Sounds: Bob Welch, Fleetwood Mac's unappreciated front man
Was there ever a time when Fleetwood Mac wasn't famous? Yes, there was, and the late Bob Welch could attest to it, because he was the one steering the band during those five wilderness years of the early 1970s.
But just because they were wilderness years — during which the Mac endured fluctuating membership, changes in musical approach, a serious lack of album sales and no hit singles — doesn't mean they weren't productive or worthwhile. And without them, fans would not still be enjoying the most successful incarnation of the band with Stevie Nicks and Lindsey Buckingham.
Fleetwood Mac started out as a blues band led by guitar ace Peter Green. When the American Welch, born 71 years ago on July 31, 1946, joined, the British group was struggling after the departure of Green and then guitarist Jeremy Spencer. Christine McVie was not a full-fledged member of the band yet; she occasionally made contributions in support of her then-husband, John McVie. That left young guitar slinger Danny Kirwan ostensibly in charge, but he wasn't up to the challenge.
Enter the affable Welch, who filled in ably on second guitar and vocals, and would make significant songwriting contributions (23 songs) over the next five albums.
Arguably the greatest work from this period are "Bare Trees" (1972), the last album with Kirwan and featuring his most accomplished writing, and "Mystery to Me" (1973).
The former contains the original version of Welch's "Sentimental Lady," a failed single that achieved greater acclaim five years later when he rerecorded it as a solo artist, with help from his former Mac mates, and watched it rocket up the Billboard charts to No. 8.
The latter contains the greatest song from this middle period, Welch's atmospheric "Hypnotized," which was foolishly released as just the B side of the band's only single from the album, an underwhelming cover of the Yardbirds' "For Your Love." "Hypnotized's" memorable drum opening and fascinating lyric about UFOs have ensured that it continues to get airplay on classic radio.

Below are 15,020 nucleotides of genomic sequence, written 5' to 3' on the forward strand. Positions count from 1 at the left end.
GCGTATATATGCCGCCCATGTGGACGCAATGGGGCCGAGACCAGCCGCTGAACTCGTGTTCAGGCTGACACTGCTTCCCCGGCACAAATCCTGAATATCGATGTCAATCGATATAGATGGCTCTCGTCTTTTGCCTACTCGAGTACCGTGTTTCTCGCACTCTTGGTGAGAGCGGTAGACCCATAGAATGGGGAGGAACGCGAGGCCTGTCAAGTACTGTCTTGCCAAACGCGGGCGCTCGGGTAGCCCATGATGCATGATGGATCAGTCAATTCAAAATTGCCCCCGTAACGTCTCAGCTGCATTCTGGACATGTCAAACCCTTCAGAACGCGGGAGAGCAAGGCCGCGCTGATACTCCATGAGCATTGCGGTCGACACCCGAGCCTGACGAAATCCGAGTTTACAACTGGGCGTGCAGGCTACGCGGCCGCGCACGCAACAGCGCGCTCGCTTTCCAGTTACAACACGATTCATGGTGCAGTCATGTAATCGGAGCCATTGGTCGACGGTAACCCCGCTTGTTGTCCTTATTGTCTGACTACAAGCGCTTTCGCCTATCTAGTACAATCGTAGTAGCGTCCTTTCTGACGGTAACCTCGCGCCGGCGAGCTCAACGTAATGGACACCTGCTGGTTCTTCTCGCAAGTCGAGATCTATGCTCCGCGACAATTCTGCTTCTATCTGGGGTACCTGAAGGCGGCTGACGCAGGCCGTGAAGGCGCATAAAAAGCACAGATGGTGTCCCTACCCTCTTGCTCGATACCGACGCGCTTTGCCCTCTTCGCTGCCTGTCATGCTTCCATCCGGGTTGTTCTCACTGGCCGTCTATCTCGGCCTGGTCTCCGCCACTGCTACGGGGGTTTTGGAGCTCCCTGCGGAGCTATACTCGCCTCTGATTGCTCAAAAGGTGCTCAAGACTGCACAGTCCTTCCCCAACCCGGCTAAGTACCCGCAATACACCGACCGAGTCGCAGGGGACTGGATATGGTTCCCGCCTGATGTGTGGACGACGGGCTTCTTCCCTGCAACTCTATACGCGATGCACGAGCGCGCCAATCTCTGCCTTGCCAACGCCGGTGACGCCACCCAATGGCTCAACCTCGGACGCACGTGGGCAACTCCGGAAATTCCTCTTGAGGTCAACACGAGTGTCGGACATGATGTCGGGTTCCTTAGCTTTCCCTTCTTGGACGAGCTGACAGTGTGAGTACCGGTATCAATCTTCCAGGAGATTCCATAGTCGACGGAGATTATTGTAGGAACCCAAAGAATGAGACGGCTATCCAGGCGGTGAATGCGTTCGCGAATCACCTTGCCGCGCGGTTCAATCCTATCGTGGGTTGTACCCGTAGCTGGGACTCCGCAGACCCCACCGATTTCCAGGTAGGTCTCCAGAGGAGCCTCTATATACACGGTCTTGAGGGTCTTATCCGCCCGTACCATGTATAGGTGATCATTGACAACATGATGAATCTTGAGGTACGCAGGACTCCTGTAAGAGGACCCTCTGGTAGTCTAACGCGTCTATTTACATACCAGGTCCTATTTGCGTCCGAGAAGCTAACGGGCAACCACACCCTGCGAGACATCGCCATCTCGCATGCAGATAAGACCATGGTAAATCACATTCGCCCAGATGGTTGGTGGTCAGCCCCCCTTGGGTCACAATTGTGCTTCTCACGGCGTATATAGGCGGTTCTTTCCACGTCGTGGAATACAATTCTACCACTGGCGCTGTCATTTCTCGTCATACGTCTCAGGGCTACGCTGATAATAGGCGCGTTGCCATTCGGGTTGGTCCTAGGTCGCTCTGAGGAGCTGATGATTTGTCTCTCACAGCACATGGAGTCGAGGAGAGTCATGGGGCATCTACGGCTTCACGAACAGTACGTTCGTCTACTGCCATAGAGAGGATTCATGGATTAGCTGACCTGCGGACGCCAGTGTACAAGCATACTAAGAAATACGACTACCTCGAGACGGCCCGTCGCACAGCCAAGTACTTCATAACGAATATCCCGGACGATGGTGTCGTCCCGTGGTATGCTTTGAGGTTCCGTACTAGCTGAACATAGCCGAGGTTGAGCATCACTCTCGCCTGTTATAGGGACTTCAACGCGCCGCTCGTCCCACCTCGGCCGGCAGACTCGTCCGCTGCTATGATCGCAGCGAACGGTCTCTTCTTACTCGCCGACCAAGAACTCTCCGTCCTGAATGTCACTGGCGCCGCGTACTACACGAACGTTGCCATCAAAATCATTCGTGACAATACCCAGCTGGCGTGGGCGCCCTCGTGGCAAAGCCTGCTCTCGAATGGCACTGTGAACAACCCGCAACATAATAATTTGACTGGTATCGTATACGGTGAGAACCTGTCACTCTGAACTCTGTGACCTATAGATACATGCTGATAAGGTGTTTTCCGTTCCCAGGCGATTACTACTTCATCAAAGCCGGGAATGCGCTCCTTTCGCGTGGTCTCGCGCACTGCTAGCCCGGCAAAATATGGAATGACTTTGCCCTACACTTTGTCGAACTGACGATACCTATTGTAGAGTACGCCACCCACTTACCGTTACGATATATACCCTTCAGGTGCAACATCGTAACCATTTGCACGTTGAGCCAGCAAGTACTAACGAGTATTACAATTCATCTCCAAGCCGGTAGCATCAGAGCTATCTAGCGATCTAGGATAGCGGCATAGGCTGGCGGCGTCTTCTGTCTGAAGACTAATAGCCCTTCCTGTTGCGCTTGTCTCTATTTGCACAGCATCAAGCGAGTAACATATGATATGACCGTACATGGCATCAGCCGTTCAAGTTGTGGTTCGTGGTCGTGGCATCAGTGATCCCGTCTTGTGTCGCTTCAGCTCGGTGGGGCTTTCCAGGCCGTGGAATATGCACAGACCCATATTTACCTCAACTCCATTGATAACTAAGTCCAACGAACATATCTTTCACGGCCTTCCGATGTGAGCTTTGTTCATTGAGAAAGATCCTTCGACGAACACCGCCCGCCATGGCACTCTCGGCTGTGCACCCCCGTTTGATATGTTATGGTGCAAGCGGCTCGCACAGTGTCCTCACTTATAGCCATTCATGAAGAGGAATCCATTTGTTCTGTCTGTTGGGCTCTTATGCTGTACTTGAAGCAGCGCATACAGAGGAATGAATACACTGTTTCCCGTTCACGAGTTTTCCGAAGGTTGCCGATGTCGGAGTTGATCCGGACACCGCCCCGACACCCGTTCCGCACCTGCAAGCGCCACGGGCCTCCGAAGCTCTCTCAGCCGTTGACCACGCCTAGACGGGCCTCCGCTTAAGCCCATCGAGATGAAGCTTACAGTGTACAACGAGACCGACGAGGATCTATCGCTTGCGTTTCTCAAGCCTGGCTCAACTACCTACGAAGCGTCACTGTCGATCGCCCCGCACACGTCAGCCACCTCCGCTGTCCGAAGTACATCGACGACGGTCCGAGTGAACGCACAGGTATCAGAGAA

After 1974's "Heroes Are Hard to Find," Welch was ready to move on, frustrated that the band had gained so little after so much toil and trouble. But he blessed his bandmates with one heck of a parting gift. He convinced Mick Fleetwood to relocate the group to Los Angeles to be closer to its record label, Warner Bros. In doing so, it allowed Fleetwood to fortuitously stumble upon the unknown and foundering act of Buckingham Nicks and invite the duo to join the Mac. It never would have happened without Welch.
Fleetwood Mac returned the favor by championing Welch's solo career, helping to manage him and playing on his records. Welch signed with Capitol Records and issued five solo albums between 1977 and 1983. Each did worse than the one before it, but the first two, "French Kiss" and "Three Hearts," reached the Top 20 in the Billboard album charts. In addition to "Sentimental Lady," "French Kiss" generated two other major singles in "Ebony Eyes" (No. 14) and "Hot Love, Cold World" (No. 31). Welch finally had achieved fame, doing it on his own.
Years later, Welch fell out of favor with the band when he filed a lawsuit over royalties. He eventually patched up his differences with Fleetwood, but not in time to earn him induction into the Rock & Roll Hall of Fame. Welch accused Fleetwood of conspiring to keep him out, the only major band member to be excluded, and he may have been right. He deserved inclusion along with Green, Spencer and Kirwan.
Welch's career was spotty from the 1990s onward, and it didn't improve. Poor health sidelined him, and on June 7, 2012, he took his life with a gun at age 66 — gone, but definitely not forgotten.